Gabe Cowan is an American filmmaker and philanthropist who launched New Artists Alliance (NAA) to support emerging filmmakers while sharing profits with cast and crew. So far, they've produced 17 features, two of which premiered at Tribeca Film Festival which ran April 16 through 27. On May 6 Lionsgate will release NAA’s movie, “Making the Rules,” which stars Jamie Pressley and Robin Thicke.
Cowan graciously agreed to an exclusive interview with Examiner Dorri Olds on April 24. Topics covered included making movies, attracting stars, raising funds and how to maintain artistic integrity. On top of everything this busy man does, Cowan is also an active philanthropist who works with Human Rights Watch, The Rape Treatment Center, The Children’s Defense Fund and last year he founded a screenwriting program for incarcerated juveniles called InsideOUTwriters.
Dorri Olds: Can you describe your two Tribeca Film Festival movies?
Gabriel Cowan: “Loitering With Intent” is about two actors writing a screenplay they'll star in to show off their acting talents, but unfortunately for them, they run into their own writing limitations and the comedy ensues. “Just Before I Go” is about a guy who’s given up and going to take his own life. Before he does, he goes back home to right old wrongs and go after bullies from childhood. What he discovers is they all have their own struggles. The bully’s wife passed away and he has a Down’s syndrome kid, and his father always bullied him. He finds out his mean teacher now has Alzheimer’s, and the girl he was always afraid to ask out has gained 300 pounds.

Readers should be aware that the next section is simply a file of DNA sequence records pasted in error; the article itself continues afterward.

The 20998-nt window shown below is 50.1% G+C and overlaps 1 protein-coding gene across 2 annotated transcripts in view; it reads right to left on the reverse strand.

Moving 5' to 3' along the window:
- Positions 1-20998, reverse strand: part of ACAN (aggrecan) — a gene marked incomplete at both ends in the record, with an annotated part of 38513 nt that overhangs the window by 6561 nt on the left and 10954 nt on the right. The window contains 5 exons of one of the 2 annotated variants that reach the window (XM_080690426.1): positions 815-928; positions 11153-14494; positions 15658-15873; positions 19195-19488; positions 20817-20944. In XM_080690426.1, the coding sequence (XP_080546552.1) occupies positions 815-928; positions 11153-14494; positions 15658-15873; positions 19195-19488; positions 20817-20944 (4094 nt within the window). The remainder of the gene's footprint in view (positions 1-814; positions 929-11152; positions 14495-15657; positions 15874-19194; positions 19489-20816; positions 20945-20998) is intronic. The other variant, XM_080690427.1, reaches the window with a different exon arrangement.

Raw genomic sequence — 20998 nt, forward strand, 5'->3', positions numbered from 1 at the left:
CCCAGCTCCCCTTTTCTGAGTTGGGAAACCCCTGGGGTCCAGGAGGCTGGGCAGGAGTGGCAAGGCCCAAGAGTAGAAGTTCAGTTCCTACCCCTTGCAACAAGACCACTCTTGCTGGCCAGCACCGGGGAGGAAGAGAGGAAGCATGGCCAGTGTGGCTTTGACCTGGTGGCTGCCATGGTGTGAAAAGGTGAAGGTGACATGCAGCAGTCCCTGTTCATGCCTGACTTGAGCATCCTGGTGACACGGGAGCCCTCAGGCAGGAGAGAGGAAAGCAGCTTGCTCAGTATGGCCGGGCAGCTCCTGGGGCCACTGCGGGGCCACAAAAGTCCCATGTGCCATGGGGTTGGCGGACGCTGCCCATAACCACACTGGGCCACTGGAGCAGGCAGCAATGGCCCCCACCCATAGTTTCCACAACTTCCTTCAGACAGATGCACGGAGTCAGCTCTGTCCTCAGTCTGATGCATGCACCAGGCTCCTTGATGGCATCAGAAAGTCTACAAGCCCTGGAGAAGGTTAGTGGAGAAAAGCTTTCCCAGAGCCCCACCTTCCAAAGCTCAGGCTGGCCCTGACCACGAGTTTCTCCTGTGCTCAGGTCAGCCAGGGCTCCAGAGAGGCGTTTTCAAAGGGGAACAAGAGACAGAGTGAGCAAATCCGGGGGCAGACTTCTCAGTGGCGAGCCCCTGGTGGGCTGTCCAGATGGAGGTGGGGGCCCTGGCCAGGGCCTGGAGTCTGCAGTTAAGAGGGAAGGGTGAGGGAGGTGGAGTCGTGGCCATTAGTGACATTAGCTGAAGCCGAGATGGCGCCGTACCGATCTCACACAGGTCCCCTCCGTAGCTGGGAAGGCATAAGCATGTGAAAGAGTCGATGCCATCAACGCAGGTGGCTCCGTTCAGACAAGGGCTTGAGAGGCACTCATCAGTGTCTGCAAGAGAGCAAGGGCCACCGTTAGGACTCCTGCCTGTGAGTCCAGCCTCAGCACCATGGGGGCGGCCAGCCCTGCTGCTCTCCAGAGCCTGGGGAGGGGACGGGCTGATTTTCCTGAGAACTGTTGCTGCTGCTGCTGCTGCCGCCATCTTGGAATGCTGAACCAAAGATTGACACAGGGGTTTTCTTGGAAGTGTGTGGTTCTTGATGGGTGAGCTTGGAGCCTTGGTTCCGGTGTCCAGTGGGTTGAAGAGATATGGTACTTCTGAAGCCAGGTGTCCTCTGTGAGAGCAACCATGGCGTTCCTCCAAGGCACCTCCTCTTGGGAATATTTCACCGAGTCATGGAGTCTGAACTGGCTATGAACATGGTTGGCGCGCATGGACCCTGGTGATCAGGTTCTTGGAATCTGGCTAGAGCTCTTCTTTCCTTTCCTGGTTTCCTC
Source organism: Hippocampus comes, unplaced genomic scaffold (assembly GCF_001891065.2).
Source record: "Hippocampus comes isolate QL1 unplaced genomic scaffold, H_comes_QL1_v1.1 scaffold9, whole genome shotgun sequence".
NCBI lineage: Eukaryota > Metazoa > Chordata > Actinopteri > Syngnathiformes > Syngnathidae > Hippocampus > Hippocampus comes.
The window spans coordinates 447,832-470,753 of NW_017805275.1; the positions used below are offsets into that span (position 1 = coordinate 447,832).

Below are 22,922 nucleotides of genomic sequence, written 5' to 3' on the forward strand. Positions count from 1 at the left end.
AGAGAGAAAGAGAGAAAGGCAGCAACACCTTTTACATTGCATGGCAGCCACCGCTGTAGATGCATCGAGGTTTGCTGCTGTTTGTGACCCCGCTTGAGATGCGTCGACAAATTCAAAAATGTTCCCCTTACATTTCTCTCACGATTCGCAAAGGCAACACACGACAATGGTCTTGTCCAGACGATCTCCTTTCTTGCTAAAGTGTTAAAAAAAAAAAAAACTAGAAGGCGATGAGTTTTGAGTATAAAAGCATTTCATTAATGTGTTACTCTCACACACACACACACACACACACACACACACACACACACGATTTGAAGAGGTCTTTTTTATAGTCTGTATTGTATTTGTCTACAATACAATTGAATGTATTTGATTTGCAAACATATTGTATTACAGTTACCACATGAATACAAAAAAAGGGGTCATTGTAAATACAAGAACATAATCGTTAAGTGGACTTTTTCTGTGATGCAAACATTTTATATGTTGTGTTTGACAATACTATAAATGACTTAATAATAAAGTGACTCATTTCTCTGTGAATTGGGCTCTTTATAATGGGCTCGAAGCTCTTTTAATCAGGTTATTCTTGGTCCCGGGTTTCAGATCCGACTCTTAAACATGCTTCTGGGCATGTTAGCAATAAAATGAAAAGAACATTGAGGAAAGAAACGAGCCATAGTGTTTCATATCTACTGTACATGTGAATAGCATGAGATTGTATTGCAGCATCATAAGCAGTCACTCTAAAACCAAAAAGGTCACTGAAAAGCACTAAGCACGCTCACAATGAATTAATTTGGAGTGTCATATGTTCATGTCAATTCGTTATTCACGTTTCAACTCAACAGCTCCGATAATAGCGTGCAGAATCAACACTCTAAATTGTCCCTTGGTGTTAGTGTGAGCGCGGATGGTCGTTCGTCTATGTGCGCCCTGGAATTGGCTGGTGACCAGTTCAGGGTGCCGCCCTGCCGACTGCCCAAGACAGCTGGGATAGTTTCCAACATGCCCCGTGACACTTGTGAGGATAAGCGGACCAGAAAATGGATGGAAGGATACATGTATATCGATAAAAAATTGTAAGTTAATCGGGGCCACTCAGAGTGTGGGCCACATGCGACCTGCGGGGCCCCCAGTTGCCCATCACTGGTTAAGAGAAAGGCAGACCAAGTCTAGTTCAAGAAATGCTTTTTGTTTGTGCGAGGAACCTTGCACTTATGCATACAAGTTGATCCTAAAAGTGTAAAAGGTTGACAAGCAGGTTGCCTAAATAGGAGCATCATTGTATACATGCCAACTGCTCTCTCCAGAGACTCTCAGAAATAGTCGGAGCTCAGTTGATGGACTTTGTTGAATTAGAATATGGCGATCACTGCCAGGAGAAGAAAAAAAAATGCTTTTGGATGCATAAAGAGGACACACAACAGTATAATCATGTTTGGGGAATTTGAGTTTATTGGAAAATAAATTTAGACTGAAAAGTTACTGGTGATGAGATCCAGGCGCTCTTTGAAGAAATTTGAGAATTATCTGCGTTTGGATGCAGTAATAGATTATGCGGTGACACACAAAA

Are those films typical of movies your company makes?
We make a lot of different kinds of movies — documentaries, dramas, comedies, science fiction, thrillers. The movies that are the easiest to sell are horror, science fiction, and thrillers and one of the things we’ve discovered is you can tell all kinds of stories couched in a genre.
For example, we have a movie called, “Cheap Thrills,” that won lots of awards. It would be easy to dismiss it as a horror movie that plays like a comedy, but it is actually about some really important themes, like the rich taking advantage of the poor. I think that's why when audiences see it they think, “Wow, this is really elevated." This isn’t just about getting our horror rocks off. It’s about a character that is going through a meaningful change and it makes a statement.
We did another movie with the Duplass brothers, called “Bad Milo.” That movie is about the way we handle stress in our society and that’s another important topic. I think we can all relate to wishing we had better stress management skills, but again, it’s a horror comedy. So, I think that there’s ways of expressing ourselves and our aim is to continue to support our desire to be a part of social issues within the genre space.
What are your favorite movies?
“All the President’s Men, ” “The Godfather,” “Shawshank Redemption” “Pulp Fiction.” It’s hard to name a favorite. I loved “Captain America” and getting swept away by comic book movies. I also loved, “Under the Skin” starring Scarlett Johansson.
Do you use crowdfunding?
We used crowdfunding on one movie that will be coming out next year called, “Chuck Hank and the San Diego Twins.” This is a follow-up film by the guys that did “Bellflower,” which was a breakout at Sundance last year. This one is a crazy action movie inspired by those old side-scrolling Eighties video games. They raised $130,000 dollars on IndieGoGo and that is a great place to start. The IndieGoGo team is super supportive of independent cinema and it does seem like that’s a piece of the future of financing.
Can you talk about your philanthropy?
I started a screenwriting program for juveniles who are being tried as adults. I had a 14-year-old who was facing 90 years in prison, and a couple of 17-year-olds who are facing hundreds of years, which means their whole lives and they’re children. The first day I went in to start doing this I thought I’d walk into this room and see hardened criminals but what I saw was kids walking into a room. These kids are tremendously talented and together in this group we wrote a 20-page screenplay, which we’re now going out to produce and the kids will be able to show their families, friends, and communities that this is something we accomplished from behind bars. This is something I’m very passionate about.